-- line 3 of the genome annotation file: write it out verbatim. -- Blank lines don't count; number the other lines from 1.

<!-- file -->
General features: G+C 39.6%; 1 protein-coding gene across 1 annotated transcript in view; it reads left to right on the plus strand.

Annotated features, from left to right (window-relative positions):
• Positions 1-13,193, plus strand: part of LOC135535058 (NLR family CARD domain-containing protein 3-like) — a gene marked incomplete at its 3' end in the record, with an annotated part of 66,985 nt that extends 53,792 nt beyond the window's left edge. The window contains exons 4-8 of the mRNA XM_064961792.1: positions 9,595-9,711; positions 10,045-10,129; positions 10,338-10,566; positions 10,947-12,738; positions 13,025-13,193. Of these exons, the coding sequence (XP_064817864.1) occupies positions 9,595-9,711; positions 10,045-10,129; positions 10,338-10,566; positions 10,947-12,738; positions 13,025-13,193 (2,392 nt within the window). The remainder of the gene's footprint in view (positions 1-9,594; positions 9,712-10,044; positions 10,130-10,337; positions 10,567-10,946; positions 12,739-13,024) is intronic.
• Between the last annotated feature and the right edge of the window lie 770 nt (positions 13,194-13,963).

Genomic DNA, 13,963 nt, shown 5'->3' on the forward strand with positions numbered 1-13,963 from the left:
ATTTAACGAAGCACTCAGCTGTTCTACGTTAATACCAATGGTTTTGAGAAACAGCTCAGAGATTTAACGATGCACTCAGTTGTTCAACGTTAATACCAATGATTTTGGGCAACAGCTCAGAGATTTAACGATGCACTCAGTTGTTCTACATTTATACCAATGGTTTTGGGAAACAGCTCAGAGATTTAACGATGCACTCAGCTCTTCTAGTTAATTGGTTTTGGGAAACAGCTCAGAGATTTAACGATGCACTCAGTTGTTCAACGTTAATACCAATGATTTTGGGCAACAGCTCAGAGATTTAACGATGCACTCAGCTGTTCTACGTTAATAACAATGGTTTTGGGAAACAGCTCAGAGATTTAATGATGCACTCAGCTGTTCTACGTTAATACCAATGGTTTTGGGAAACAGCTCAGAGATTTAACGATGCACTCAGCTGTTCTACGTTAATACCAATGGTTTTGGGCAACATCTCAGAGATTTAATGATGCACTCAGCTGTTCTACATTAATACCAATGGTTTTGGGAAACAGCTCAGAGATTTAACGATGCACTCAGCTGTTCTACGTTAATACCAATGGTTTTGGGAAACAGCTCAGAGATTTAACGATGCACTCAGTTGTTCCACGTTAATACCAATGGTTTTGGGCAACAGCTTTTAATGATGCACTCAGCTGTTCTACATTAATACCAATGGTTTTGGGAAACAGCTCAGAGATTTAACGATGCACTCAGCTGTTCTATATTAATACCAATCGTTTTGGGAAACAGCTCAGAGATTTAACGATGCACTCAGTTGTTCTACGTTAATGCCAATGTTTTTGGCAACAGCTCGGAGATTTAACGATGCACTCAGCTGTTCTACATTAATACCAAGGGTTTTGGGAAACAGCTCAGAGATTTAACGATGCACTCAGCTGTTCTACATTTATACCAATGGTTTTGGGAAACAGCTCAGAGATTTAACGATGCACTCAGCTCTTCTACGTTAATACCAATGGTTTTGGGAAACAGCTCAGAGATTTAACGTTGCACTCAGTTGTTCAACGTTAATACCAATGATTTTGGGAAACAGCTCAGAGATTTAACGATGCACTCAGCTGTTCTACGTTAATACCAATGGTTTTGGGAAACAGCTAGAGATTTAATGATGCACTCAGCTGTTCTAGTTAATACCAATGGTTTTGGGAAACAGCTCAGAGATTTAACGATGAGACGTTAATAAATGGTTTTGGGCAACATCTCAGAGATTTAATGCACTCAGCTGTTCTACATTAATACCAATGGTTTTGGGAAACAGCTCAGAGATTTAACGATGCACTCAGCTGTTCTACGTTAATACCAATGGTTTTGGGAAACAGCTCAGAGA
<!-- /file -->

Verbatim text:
• Positions 1-13,193, plus strand: part of LOC135535058 (NLR family CARD domain-containing protein 3-like) — a gene marked incomplete at its 3' end in the record, with an annotated part of 66,985 nt that extends 53,792 nt beyond the window's left edge. The window contains exons 4-8 of the mRNA XM_064961792.1: positions 9,595-9,711; positions 10,045-10,129; positions 10,338-10,566; positions 10,947-12,738; positions 13,025-13,193. Of these exons, the coding sequence (XP_064817864.1) occupies positions 9,595-9,711; positions 10,045-10,129; positions 10,338-10,566; positions 10,947-12,738; positions 13,025-13,193 (2,392 nt within the window). The remainder of the gene's footprint in view (positions 1-9,594; positions 9,712-10,044; positions 10,130-10,337; positions 10,567-10,946; positions 12,739-13,024) is intronic.